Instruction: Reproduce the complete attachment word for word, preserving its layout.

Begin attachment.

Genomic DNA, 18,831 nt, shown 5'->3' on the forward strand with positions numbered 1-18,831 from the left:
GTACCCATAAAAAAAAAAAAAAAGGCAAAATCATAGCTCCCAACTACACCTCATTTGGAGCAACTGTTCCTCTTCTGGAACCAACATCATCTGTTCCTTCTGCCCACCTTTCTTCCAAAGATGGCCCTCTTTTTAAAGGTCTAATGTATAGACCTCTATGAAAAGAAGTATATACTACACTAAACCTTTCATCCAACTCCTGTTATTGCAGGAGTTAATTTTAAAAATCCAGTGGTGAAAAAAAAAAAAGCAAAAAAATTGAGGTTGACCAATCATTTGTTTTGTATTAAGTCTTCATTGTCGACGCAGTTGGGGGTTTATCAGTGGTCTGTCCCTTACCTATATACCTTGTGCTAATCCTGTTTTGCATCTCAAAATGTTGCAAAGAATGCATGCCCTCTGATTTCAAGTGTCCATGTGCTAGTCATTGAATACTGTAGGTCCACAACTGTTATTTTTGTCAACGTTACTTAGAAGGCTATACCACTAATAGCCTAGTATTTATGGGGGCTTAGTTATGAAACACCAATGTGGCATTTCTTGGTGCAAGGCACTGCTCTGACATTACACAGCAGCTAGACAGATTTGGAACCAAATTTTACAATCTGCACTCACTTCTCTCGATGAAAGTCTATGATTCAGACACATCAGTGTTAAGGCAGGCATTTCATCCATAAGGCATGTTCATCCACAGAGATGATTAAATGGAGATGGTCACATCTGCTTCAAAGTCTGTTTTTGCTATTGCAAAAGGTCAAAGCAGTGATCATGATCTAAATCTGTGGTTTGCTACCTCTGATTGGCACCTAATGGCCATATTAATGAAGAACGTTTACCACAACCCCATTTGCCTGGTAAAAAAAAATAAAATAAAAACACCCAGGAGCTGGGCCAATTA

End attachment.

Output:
Genomic DNA, 18,831 nt, shown 5'->3' on the forward strand with positions numbered 1-18,831 from the left:
GTACCCATAAAAAAAAAAAAAAAGGCAAAATCATAGCTCCCAACTACACCTCATTTGGAGCAACTGTTCCTCTTCTGGAACCAACATCATCTGTTCCTTCTGCCCACCTTTCTTCCAAAGATGGCCCTCTTTTTAAAGGTCTAATGTATAGACCTCTATGAAAAGAAGTATATACTACACTAAACCTTTCATCCAACTCCTGTTATTGCAGGAGTTAATTTTAAAAATCCAGTGGTGAAAAAAAAAAAAGCAAAAAAATTGAGGTTGACCAATCATTTGTTTTGTATTAAGTCTTCATTGTCGACGCAGTTGGGGGTTTATCAGTGGTCTGTCCCTTACCTATATACCTTGTGCTAATCCTGTTTTGCATCTCAAAATGTTGCAAAGAATGCATGCCCTCTGATTTCAAGTGTCCATGTGCTAGTCATTGAATACTGTAGGTCCACAACTGTTATTTTTGTCAACGTTACTTAGAAGGCTATACCACTAATAGCCTAGTATTTATGGGGGCTTAGTTATGAAACACCAATGTGGCATTTCTTGGTGCAAGGCACTGCTCTGACATTACACAGCAGCTAGACAGATTTGGAACCAAATTTTACAATCTGCACTCACTTCTCTCGATGAAAGTCTATGATTCAGACACATCAGTGTTAAGGCAGGCATTTCATCCATAAGGCATGTTCATCCACAGAGATGATTAAATGGAGATGGTCACATCTGCTTCAAAGTCTGTTTTTGCTATTGCAAAAGGTCAAAGCAGTGATCATGATCTAAATCTGTGGTTTGCTACCTCTGATTGGCACCTAATGGCCATATTAATGAAGAACGTTTACCACAACCCCATTTGCCTGGTAAAAAAAAATAAAATAAAAACACCCAGGAGCTGGGCCAATTA